• While Admiral Stenz treats Godzilla as a threat for a good reason, he doesn't go out of his way like many military characters in these type of movies would and is always open to suggestions from civilian experts. Also, related to the above plan of using a nuke, he points out that they are pretty much out of other options and have to do all they can to protect the civilians on the coast, and despite that genuinely empathizes with Serizawa's perspective on the matter.
    • Serizawa himself is one. When he first sees Joe Brody being interrogated, at first he thinks the guy's a loony. But then he looks at the papers Joe had on him, and notices the patterns perfectly match the ones they're seeing now. When the US Navy picks him up, he also has them bring both Brody's along. He realizes too late that Joe had indeed predicted that something wasn't right about those readings he was examining for the last 15 years. And though his son Ford didn't have the same knowledge, he did provide enough of a clue for Serizawa to figure out that Godzilla may not be quite the bad guy as he's seen as.
  • The general in Good Morning, Vietnam, as opposed to the Obstructive Bureaucrat Sergeant Major Dickerson.
    Gen. Taylor: Dick, I've covered for you a lot of times 'cause I thought you were a little crazy. But you're not crazy, you're mean. And this is just radio.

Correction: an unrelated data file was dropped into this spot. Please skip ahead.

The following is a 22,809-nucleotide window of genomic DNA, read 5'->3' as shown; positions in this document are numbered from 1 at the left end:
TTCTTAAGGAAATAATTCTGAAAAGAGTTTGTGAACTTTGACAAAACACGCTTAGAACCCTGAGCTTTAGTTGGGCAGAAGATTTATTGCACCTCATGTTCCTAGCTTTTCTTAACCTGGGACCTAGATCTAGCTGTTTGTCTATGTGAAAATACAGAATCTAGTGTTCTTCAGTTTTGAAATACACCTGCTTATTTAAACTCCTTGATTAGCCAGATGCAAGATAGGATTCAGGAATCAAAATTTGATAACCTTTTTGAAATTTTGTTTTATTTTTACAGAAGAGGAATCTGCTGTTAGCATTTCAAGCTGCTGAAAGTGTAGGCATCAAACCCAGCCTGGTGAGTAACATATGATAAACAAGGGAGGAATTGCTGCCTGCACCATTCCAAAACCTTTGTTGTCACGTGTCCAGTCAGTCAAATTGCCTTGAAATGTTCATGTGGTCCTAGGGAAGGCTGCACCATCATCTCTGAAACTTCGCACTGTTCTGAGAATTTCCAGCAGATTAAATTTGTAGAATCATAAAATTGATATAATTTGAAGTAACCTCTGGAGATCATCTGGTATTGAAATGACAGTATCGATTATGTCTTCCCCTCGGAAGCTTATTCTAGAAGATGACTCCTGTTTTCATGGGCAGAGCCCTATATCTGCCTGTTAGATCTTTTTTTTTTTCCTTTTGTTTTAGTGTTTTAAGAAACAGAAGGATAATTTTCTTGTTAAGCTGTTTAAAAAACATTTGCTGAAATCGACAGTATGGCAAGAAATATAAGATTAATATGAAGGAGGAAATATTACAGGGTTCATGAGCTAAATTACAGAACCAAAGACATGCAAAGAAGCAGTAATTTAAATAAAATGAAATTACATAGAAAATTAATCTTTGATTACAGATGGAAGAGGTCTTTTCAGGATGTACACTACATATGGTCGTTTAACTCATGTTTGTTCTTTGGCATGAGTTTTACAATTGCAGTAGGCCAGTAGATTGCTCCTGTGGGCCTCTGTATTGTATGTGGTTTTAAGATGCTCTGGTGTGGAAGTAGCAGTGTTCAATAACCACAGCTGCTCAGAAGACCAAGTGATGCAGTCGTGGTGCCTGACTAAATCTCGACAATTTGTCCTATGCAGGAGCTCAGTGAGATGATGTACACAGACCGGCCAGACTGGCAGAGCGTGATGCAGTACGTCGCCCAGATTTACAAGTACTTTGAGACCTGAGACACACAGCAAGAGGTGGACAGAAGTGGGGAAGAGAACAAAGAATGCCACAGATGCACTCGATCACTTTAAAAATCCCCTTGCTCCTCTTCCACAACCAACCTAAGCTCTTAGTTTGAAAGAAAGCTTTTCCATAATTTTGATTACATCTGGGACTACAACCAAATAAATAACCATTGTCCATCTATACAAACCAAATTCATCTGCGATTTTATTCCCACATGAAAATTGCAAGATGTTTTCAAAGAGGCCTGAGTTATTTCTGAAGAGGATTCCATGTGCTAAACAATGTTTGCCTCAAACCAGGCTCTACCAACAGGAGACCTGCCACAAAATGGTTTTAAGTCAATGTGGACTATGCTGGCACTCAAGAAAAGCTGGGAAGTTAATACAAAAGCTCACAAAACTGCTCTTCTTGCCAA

• Frank Butterman, Chief of Police in Hot Fuzz. Whenever Sergeant Angel suggests that an accident might have been a murder, the rest of the squad mocks the notion, however Butterman calmly listens to Angel's suspicions, and then orders the squad to treat the situation according to Angel's theory. Subverted in that Butterman is actually behind the rash of murders, with the backing of most of the town elders and leaders, and he merely goes along with Angel in order to try to make him seem irrational and less credible.
  • Hussar Ballad: Field Marshal Kutuzov makes a bad decision, blinded by common prejudices of that time, but is quick to admit his mistake and correct it. All the time nobody is willing to violate his orders, as this guy commands too much respect.
    • General Balmashov as well. He is willing to throw all his considerable weight to make Kutuzov reconsider.
  • Idiocracy: President Dwayne Camacho. Despite being as crass as the average citizen of 2505, when he learns about Joe's (relatively) phenomenal intelligence, he's willing to pardon him if he can solve the famine crisis. When Joe is able to get a garden growing again, Camacho picks Joe as his successor. Plus, the guy is pretty captivating. Cracked goes even further with how exceptional the Camacho is.